As an example of the information provided by CF standard names, the entry for sea-level atmospheric pressure includes:

  • standard name: air_pressure_at_sea_level
  • description: sea_level means mean sea level, which is close to the geoid in sea areas. Air pressure at sea level is the quantity often abbreviated as MSLP or PMSL.
  • canonical units: Pa

References[edit]

  1. ^ Gregory, Jonathan (2003). "The CF metadata standard". 
  2. ^ "Conventions for the Standardization of NetCDF files". May 1995. 
  3. ^ "GDT netCDF conventions for climate data, version 1.3". March 14, 1999. 
  4. ^ Lawrence, B.N. (2003). "Maintaining and Advancing the CF Standard for Earth System Science Community Data". 
  5. ^ Rew, Russ (2010). "CF Metadata Conventions". 
  6. ^ Domenico, Ben (2009). "Web Coverage Service (WCS) 1.1 extension for CF-netCDF 3.0 encoding". 
  7. ^ Projects and Groups Adopting or Encouraging the CF-Conventions as a Standard
  8. ^ "Report of the 12th Session of the JSC/CLIVAR Working Group on Coupled Modelling (WGCM)". 2009. 
  9. ^ Kinter, James L. III (2005). "Data Issues for WCRP Weather and Climate Modeling". 
  10. ^ Taylor, Karl (2005). "Issues Related to the Dissemination of Climate Model Output". 
  11. ^ Doutriaux, Charles (2010). "Climate Model Output Rewriter".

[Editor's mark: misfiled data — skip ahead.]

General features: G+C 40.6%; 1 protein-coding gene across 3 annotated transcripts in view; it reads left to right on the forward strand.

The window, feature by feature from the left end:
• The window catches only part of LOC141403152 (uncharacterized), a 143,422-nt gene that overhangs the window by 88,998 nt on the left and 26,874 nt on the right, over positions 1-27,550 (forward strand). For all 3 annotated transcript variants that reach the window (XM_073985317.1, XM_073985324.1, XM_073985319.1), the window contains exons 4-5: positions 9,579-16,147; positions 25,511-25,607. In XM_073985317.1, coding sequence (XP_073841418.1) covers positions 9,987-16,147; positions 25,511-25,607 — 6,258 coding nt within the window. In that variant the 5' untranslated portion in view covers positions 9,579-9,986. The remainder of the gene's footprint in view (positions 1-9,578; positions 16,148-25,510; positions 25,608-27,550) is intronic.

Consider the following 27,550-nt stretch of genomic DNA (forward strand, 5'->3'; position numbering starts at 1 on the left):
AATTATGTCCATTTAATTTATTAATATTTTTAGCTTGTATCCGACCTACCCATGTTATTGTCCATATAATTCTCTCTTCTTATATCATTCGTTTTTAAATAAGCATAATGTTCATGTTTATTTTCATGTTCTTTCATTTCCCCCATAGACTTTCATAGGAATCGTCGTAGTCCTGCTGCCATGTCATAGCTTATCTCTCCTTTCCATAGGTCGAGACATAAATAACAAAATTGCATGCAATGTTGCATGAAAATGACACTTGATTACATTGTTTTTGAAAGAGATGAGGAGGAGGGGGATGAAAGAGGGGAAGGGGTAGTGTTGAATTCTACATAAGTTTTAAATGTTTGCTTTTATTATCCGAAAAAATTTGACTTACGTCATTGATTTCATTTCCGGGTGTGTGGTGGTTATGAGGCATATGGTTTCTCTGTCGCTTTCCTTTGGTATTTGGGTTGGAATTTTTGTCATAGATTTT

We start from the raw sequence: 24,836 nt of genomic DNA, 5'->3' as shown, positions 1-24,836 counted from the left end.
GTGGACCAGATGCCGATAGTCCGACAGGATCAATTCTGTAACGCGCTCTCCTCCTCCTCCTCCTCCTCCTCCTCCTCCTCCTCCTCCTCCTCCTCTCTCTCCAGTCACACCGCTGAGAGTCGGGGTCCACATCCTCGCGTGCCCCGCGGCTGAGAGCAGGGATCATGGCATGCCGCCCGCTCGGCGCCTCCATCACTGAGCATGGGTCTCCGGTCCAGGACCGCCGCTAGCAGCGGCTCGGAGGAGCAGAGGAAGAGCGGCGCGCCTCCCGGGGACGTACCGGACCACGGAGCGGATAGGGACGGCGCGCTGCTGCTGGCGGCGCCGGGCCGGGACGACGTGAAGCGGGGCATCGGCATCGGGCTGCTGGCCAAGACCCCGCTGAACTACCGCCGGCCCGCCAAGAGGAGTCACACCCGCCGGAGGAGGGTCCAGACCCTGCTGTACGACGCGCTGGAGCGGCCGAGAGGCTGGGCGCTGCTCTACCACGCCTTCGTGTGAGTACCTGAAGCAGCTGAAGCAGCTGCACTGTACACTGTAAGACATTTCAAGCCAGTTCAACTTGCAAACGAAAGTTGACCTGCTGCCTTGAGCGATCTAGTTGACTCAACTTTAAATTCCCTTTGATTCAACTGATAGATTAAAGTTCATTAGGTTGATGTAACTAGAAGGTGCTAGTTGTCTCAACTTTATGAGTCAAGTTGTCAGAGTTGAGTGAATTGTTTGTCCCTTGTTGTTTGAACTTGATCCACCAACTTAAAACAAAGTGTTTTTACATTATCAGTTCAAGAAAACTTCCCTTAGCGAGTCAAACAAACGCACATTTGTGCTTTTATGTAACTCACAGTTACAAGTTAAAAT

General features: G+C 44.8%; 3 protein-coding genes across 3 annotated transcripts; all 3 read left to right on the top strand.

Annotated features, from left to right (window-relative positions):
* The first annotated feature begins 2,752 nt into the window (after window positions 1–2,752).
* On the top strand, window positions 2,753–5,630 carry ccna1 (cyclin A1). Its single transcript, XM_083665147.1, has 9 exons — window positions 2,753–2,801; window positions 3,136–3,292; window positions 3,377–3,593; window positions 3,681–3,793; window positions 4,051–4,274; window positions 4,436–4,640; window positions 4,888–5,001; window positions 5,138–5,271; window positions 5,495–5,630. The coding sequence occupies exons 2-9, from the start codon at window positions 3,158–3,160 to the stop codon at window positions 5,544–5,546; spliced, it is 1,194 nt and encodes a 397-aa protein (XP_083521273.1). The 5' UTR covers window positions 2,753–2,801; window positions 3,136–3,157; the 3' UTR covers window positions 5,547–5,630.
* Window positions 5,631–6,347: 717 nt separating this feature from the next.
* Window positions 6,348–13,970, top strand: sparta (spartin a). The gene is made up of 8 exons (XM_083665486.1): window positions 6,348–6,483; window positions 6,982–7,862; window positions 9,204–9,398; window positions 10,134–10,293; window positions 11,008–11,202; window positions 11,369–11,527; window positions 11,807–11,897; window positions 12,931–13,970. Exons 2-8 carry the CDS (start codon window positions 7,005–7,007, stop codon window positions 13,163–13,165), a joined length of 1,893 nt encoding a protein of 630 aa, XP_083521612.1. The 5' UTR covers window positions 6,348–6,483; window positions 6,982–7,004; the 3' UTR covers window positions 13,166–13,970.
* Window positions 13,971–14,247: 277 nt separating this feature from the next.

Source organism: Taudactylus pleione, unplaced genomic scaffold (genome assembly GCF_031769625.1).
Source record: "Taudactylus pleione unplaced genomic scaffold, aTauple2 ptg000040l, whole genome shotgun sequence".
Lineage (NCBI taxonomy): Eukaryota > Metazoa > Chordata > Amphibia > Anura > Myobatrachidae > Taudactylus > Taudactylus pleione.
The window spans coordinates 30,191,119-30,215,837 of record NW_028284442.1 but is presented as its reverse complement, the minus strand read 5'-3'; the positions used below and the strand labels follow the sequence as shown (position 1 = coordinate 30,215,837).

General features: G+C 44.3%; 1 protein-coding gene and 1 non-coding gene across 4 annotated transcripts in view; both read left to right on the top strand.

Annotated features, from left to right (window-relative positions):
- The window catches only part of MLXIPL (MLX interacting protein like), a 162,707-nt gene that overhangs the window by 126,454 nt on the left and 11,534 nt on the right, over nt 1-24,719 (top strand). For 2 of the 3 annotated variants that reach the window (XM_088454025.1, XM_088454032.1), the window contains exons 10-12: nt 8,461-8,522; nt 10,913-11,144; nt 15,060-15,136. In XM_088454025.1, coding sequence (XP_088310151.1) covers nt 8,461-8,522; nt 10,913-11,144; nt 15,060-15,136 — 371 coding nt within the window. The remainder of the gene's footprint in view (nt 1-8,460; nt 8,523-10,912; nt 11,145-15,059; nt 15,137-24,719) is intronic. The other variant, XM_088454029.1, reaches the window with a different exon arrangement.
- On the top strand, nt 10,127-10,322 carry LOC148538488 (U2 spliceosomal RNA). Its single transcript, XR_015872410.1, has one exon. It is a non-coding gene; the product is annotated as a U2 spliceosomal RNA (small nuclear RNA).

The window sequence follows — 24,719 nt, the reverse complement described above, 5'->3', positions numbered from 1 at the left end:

12. ^ Drach, Bob (2002). "Metadata Standards for Gridded Climate Data in the Earth System Grid". 
  13. ^ a b "NetCDF in ArcGIS 9.2". 2006. 
  14. ^ Dunlap, R. L. Mark, S. Rugaber, V. Balaji, J. Chastang, L. Cinquini, C. DeLuca, D. Middleton, and S. Murphy (2008). "Earth system curator: metadata infrastructure for climate modeling". Earth Science Informatics 1 (3–4): 131–149. doi:10.1007/s12145-008-0016-1. 
  15. ^ V. Balaji (2008). "Metadata Standards for Gridded Climate Data in the Earth System Grid". 
  16. ^ Yang, M., R. Duerr, C. Lee (2009). "Investigation of using HDF5 archival information packages (AIP) to store NASA ECS data". 25th Conference on International Interactive Information and Processing Systems (IIPS) for Meteorology, Oceanography, and Hydrology, 89th American Meteorological Society Meeting.